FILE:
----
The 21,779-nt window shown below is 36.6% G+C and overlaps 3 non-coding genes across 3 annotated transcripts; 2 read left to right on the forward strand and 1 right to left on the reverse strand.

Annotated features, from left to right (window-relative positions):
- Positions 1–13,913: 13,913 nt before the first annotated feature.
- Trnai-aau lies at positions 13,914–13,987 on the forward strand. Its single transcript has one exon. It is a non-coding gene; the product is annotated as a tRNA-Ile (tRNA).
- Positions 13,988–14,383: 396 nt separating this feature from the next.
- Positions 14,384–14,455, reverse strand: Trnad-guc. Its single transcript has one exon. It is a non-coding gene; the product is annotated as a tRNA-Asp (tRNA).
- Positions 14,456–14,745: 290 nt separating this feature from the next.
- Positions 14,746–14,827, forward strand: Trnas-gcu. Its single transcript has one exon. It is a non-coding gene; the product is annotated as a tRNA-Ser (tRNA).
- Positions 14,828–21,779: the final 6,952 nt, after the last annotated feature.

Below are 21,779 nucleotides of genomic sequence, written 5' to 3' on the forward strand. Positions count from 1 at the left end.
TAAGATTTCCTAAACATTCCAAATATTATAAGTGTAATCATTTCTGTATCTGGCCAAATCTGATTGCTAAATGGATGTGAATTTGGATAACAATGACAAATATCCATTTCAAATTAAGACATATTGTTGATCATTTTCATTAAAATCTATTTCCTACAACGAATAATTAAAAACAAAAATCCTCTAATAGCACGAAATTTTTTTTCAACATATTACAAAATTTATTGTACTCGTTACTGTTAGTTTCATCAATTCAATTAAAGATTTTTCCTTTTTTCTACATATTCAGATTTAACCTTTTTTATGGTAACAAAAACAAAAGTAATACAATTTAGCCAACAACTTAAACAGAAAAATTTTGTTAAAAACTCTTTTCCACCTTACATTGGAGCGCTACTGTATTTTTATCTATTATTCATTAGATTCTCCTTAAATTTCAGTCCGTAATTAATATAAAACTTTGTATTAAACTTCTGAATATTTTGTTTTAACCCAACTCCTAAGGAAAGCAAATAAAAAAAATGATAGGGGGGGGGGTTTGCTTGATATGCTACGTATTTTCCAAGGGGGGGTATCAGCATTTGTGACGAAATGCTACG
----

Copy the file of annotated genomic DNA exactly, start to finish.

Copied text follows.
The 21,779-nt window shown below is 36.6% G+C and overlaps 3 non-coding genes across 3 annotated transcripts; 2 read left to right on the forward strand and 1 right to left on the reverse strand.

Annotated features, from left to right (window-relative positions):
- Positions 1–13,913: 13,913 nt before the first annotated feature.
- Trnai-aau lies at positions 13,914–13,987 on the forward strand. Its single transcript has one exon. It is a non-coding gene; the product is annotated as a tRNA-Ile (tRNA).
- Positions 13,988–14,383: 396 nt separating this feature from the next.
- Positions 14,384–14,455, reverse strand: Trnad-guc. Its single transcript has one exon. It is a non-coding gene; the product is annotated as a tRNA-Asp (tRNA).
- Positions 14,456–14,745: 290 nt separating this feature from the next.
- Positions 14,746–14,827, forward strand: Trnas-gcu. Its single transcript has one exon. It is a non-coding gene; the product is annotated as a tRNA-Ser (tRNA).
- Positions 14,828–21,779: the final 6,952 nt, after the last annotated feature.

Below are 21,779 nucleotides of genomic sequence, written 5' to 3' on the forward strand. Positions count from 1 at the left end.
TAAGATTTCCTAAACATTCCAAATATTATAAGTGTAATCATTTCTGTATCTGGCCAAATCTGATTGCTAAATGGATGTGAATTTGGATAACAATGACAAATATCCATTTCAAATTAAGACATATTGTTGATCATTTTCATTAAAATCTATTTCCTACAACGAATAATTAAAAACAAAAATCCTCTAATAGCACGAAATTTTTTTTCAACATATTACAAAATTTATTGTACTCGTTACTGTTAGTTTCATCAATTCAATTAAAGATTTTTCCTTTTTTCTACATATTCAGATTTAACCTTTTTTATGGTAACAAAAACAAAAGTAATACAATTTAGCCAACAACTTAAACAGAAAAATTTTGTTAAAAACTCTTTTCCACCTTACATTGGAGCGCTACTGTATTTTTATCTATTATTCATTAGATTCTCCTTAAATTTCAGTCCGTAATTAATATAAAACTTTGTATTAAACTTCTGAATATTTTGTTTTAACCCAACTCCTAAGGAAAGCAAATAAAAAAAATGATAGGGGGGGGGGTTTGCTTGATATGCTACGTATTTTCCAAGGGGGGGTATCAGCATTTGTGACGAAATGCTACG